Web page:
A man uses a vegetable container to carry currency notes in a market in Caracas on May 21. Amid a crushing economic crisis and triple-digit inflation, Venezuela’s bolivar has lost so much value that the largest bill, the 100-bolivar note, is now worth less than a dime on the black market. Anadolu Agency/Getty Images hide caption
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Editor’s note: John Otis has reported from Latin America since the U.S. invasion of Panama in 1989, and first covered Venezuela 19 years ago. He’s returned many times since, and reflects here on how the country has changed since he first arrived.
During my first reporting trip to Caracas in 1997, I was nearly robbed leaving a subway station. While riding up the escalator, I was sandwiched by two rather inept thieves who pried my wallet out of my pocket, but then dropped it. I snatched the billfold and ran.
I was reminded of that incident on my most recent visit to Caracas this month. Amid a crushing economic crisis and triple-digit inflation, the local currency has lost so much value that the largest bill, the 100-bolivar note, is now worth less than a dime on the black market. When I changed $50, I received bricks of bolivars that weighed more than a pound. To carry the cash I needed a backpack, not a wallet.
Not that I felt rich — it was like lugging around a piggy bank full of pennies and nickels.
And the money quickly disappeared: It takes wads of bills to pay for a newspaper, a Coke or an arepa, the traditional Venezuelan corn cake. To deal with the volume, hotels, restaurants and other businesses use money-counting machines. Some vendors and taxi drivers, weary of leafing through stacks of bills, accepted my bolivars without even counting them.
Venezuelans can avoid these hassles with debit cards, which can be used for even minuscule debts. That’s a good thing, because as prices have risen people have responded by buying smaller quantities. At a corner grocery I saw a woman ask for a few ounces of coffee, which was spooned into a baggie — and a bit of mayonnaise that was placed in a cup. She paid with plastic.
In a land of shortages — the list ranges from pasta and rice to diapers and car parts — something is always lacking. On this visit, the country was short of cash.
Because there are so many market distortions, Venezuela needs more and more bolivars for the economy to function. But as the Wall Street Journal reported in February, the Central Bank’s printing presses have run out of the security paper and metal required to produce new bolivars. So, the government has been ordering tens of billions of fresh bills from abroad — so many that they have been flown into the country on jumbo jets.
President Nicolás Maduro’s government could make life easier by printing bank notes of much higher denominations, so that people don’t have to carry so many around. Or it could take a page from the Sandinista playbook.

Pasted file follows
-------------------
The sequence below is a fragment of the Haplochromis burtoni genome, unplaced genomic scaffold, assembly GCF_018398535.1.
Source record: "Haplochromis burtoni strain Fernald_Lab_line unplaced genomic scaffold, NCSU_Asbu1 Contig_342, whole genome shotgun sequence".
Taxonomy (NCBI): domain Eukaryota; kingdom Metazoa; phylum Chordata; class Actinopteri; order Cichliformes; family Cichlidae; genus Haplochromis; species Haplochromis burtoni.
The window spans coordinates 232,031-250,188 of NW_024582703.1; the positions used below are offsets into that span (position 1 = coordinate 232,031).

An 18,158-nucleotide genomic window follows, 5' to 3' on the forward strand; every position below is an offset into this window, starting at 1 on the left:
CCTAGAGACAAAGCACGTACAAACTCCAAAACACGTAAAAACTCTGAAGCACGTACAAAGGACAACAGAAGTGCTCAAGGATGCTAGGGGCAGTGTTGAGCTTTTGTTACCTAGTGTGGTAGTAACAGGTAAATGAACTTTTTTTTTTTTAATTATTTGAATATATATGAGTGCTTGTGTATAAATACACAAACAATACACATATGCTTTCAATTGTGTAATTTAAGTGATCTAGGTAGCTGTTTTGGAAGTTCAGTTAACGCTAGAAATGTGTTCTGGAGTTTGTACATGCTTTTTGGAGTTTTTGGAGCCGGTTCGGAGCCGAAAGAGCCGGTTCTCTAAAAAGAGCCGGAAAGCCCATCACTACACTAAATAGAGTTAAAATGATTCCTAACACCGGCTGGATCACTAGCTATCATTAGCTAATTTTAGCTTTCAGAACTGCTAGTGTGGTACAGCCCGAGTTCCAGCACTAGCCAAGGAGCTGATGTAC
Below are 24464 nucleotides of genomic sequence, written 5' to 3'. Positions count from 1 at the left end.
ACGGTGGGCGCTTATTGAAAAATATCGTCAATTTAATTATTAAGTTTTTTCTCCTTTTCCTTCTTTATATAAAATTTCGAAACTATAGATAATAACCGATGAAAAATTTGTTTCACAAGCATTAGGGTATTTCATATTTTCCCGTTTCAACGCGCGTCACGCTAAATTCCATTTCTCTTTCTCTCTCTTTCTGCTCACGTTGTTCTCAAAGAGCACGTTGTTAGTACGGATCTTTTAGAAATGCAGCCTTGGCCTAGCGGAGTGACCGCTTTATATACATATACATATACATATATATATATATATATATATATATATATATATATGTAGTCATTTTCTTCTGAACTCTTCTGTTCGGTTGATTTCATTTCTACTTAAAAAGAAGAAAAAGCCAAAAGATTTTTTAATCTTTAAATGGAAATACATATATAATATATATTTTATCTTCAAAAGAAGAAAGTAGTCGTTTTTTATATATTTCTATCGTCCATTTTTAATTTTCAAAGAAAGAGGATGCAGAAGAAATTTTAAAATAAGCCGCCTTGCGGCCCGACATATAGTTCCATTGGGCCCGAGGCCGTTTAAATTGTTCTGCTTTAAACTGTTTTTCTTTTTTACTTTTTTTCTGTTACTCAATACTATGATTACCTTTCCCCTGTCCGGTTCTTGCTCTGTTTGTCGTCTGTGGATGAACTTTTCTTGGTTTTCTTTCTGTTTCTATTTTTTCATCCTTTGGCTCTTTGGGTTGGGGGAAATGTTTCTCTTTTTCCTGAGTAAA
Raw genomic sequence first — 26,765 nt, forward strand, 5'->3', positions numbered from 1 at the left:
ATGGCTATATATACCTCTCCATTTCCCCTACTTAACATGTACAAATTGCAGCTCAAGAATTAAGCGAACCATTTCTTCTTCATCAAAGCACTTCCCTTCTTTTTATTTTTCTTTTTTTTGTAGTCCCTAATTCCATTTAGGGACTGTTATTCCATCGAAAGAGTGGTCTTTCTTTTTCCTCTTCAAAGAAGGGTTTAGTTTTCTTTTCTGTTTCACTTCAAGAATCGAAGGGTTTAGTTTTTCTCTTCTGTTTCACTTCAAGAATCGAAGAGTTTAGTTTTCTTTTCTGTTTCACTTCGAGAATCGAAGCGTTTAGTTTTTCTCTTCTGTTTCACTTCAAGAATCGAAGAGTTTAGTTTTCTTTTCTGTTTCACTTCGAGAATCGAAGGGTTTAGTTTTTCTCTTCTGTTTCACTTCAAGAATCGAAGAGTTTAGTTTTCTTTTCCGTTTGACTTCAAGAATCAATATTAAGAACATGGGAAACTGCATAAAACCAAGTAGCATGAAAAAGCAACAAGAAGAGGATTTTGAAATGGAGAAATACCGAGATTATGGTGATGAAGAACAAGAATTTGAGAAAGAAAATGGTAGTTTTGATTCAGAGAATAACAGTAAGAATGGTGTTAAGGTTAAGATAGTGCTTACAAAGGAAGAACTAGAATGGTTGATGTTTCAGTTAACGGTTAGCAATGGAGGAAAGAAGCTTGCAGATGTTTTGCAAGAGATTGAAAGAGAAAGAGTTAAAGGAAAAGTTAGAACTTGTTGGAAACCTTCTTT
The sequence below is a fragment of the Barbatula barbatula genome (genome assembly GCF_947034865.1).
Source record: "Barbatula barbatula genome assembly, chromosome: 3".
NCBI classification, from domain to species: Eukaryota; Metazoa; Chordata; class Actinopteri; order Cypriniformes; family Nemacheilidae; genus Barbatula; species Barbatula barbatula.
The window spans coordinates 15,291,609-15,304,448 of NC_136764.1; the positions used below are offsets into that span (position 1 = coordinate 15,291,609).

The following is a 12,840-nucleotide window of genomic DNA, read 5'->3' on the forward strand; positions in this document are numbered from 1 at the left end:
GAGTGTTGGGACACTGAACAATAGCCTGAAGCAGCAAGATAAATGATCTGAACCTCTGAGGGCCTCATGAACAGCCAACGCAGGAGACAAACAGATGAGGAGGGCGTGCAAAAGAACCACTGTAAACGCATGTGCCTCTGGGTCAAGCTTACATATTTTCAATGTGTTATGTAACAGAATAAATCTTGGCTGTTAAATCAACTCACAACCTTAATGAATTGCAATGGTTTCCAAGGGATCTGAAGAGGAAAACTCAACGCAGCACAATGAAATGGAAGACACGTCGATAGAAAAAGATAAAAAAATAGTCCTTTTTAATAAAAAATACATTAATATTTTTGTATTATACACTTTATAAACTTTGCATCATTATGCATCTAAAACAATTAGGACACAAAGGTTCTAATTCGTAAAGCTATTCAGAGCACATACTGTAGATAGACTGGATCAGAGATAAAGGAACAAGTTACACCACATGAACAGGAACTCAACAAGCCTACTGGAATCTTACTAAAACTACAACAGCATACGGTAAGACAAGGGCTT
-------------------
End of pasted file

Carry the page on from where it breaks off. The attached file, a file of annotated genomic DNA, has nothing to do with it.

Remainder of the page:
I was in Nicaragua in 1989 when, amid out-of-control inflation, the revolutionary government began stamping three black zeroes on existing bills, instantly turning 100-cordoba notes into 100,000. They were so ugly that Nicaraguans called them chancheros, or pig pens — and they only made inflation worse.
In those days Nicaragua, one of the poorest countries in the hemisphere, had a plausible excuse for its woes — and those unsightly bank notes. The ruling Sandinistas were at war, battling the U.S.-backed Contra rebels, and faced a U.S. trade embargo.
What’s Venezuela’s excuse? It’s home to the world’s largest oil deposits and — despite Maduro’s regular warnings of an imminent U.S. invasion — is at peace.
The president blames the oil price slide, as well as an “economic war” that he claims is being carried out against his government by his opponents. Most analysts, though, point to government corruption and years of failed socialist policies. Yet Maduro has refused to scrap price controls or currency controls, or to adopt other free-market reforms.
His big initiatives have been baby steps. This year, he raised the price of gas — which costs less than an equal amount of water — by a few pennies per gallon.
Caracas political analyst Luis Vicente León likens such moves to “putting truffle salt on a rotten steak.” Apparently, the government is now sprinkling some on the money problem.
The Central Bank announced that it will issue 500- and 1,000-bolivar notes later this year. At the current black-market rate, these new bills will be worth 50 cents and one dollar, respectively.
So ahead of my next trip to Venezuela, I will make the following note to self: “Leave the wallet, take the backpack.”
Relatives and victims of Argentine and Uruguayan military dictatorships react as they hear the sentence of Argentina’s court in the trial on Operation Condor, at the Argentina’s embassy in Montevideo, Uruguay on May 27, 2016. Pablo Porciuncula /AFP/Getty Images hide caption
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An Argentine court has sentenced Reynaldo Bignone, the country’s last dictator, to 20 years in prison for his part in Operation Condor.
It’s the “first time a court has ruled that Operation Condor was a criminal conspiracy to kidnap and forcibly disappear people across international borders,” The Associated Press reports.
Under this plan, the military dictatorships in Argentina, Chile, Paraguay, Bolivia, Uruguay and Brazil agreed to share information with each other to help track down political opponents and leftists starting in 1975. 376 people were killed as a result of Operation Condor, the BBC reports. As The Guardian describes, “after their arrest, the victims were made to ‘disappear’, usually by being cremated, or thrown drugged but still alive from military planes into the Atlantic Ocean.”
This trial was looking into 105 of those cases, Reuters reports.
Additionally, the AP reports that “various U.S. government agencies were aware of the plan,” citing declassified documents.
The Argentine federal court also handed prison sentences to 14 former military officers. Bignone, who ruled Argentina from 1982-83, was found guilty of “being part of an illicit association, kidnapping and abusing his powers in the forced disappearance of more than 100 people,” the AP reports.
88-year-old Bignone is already serving prison time for multiple convictions of crimes against humanity.
Former general and member of the military junta, Reynaldo Bignone, gestures during his trial to investigate the crimes committed during the Operation Condor in March 2013. Juan Mabromata/AFP/Getty Images hide caption
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Human rights groups view this as a landmark ruling.